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Conventional wisdom in Oaxaca: “For everything bad, drink mezcal; for everything good, you also should.”

Lest we forget, the walls of Oaxaca are always there to remind us.

My copitas (little cups) by maestro Vicente Hernandez are always ready for a gotita (a little drop) or two on good days, bad days, and especially days when friends stop by.

Day trips to my favorite mezcal making villages and their mezcaleros, like Berta Vásquez (above) in San Baltazar Chichicapam, were frequent enough to keep the liquor cabinet stocked with a variety of artisanal mezcal made from one or more kinds of maguey (AKA, agave) — arroqueño, barril, cuixe, espadín, jabalí, tepeztate, tobalá, and tobasiche, to name a few!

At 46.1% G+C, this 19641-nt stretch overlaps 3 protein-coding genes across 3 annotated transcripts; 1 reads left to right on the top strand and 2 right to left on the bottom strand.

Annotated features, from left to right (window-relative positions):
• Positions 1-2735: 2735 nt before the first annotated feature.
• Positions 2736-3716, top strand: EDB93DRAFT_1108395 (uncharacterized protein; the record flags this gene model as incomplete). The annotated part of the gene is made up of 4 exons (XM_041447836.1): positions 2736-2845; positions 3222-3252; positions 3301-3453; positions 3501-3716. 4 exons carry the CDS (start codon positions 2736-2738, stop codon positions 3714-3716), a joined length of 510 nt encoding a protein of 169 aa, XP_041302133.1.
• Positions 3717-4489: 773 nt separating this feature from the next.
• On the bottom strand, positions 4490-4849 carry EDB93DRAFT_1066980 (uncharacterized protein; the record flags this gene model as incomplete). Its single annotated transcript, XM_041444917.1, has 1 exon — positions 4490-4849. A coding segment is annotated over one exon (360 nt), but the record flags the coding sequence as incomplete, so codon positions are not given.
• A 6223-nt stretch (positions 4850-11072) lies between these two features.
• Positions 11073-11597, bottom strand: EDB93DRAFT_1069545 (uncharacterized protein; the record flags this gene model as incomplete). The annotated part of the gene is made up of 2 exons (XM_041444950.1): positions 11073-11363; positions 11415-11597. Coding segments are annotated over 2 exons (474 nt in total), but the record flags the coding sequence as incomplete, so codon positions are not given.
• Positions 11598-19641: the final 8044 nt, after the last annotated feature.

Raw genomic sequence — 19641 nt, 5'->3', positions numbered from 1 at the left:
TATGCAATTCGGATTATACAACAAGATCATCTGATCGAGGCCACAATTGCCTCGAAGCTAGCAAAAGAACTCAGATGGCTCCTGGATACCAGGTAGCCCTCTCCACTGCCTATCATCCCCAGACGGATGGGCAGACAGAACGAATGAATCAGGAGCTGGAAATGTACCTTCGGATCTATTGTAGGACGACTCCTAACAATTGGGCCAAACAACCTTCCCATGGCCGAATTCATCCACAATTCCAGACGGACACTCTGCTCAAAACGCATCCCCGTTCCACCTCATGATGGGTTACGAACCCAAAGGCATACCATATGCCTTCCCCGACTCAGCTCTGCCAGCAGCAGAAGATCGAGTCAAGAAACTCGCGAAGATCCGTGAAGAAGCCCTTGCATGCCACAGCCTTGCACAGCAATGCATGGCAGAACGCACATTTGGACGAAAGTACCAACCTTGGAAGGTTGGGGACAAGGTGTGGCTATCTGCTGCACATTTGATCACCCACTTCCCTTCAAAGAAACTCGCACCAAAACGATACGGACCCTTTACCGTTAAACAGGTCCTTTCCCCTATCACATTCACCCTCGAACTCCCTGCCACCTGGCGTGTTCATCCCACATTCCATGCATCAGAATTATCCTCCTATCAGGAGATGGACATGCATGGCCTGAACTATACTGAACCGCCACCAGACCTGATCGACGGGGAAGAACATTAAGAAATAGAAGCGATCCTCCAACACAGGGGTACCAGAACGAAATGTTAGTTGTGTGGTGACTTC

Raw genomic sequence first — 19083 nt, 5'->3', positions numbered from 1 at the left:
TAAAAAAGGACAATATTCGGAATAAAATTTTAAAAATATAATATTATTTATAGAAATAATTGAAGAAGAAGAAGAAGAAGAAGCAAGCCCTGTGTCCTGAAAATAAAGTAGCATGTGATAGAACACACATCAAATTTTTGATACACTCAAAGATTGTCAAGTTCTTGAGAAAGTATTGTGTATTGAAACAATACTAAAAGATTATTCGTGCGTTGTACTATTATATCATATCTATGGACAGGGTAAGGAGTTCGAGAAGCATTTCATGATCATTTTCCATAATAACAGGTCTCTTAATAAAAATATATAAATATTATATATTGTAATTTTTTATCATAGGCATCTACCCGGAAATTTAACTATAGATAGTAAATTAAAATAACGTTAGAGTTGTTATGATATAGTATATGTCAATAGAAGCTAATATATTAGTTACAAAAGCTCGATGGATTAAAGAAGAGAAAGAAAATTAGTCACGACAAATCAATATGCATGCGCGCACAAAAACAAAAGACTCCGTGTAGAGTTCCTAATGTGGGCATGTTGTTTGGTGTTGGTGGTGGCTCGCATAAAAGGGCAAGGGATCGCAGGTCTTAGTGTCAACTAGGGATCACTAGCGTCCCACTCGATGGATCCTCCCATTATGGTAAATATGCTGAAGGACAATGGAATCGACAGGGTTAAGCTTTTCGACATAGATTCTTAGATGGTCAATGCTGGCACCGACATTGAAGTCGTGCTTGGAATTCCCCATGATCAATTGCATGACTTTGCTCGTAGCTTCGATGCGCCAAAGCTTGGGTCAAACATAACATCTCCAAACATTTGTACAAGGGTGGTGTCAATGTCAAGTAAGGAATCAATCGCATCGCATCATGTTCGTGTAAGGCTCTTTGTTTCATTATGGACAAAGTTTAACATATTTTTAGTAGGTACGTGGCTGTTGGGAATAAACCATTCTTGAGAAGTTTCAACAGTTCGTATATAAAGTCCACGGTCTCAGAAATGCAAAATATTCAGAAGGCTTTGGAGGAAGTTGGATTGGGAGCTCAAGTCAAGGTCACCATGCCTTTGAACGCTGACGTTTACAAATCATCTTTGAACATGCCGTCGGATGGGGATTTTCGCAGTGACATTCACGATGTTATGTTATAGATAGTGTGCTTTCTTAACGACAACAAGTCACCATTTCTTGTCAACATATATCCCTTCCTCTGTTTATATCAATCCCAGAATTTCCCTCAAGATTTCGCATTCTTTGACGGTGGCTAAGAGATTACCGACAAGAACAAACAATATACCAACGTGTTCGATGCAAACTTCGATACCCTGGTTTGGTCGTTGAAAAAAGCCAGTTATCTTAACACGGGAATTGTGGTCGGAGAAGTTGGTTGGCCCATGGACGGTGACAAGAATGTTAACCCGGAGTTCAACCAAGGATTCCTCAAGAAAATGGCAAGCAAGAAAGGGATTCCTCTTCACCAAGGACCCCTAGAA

Alas, since Covid-19 hit the scene, many of the villages are closed to outsiders and, even if they were open, I wouldn’t go — for their health and safety and mine.

However, mezcal aficionado and tour guide Alvin Starkman came to the rescue. Through him, I was able to buy five bottles of mezcal from several different villages and he delivered!

In the event you are trying to read the labels, left to right: Tobalá, Manuel Méndez, San Dionisio Ocotopec; Mezcal destilado con mota (yes, it’s a thing), Rodolfo López Sosa, San Juan del Río; Arroqueño, Fortunato Hernandez, San Baltazar, Chichicapam; Tepeztate, Manuel Méndez, San Dionisio Ocotepec; Espadín, Celso Martinez, Santiago Matatlán.

¡Para todo mal, mezcal; y para todo bien, tambíen!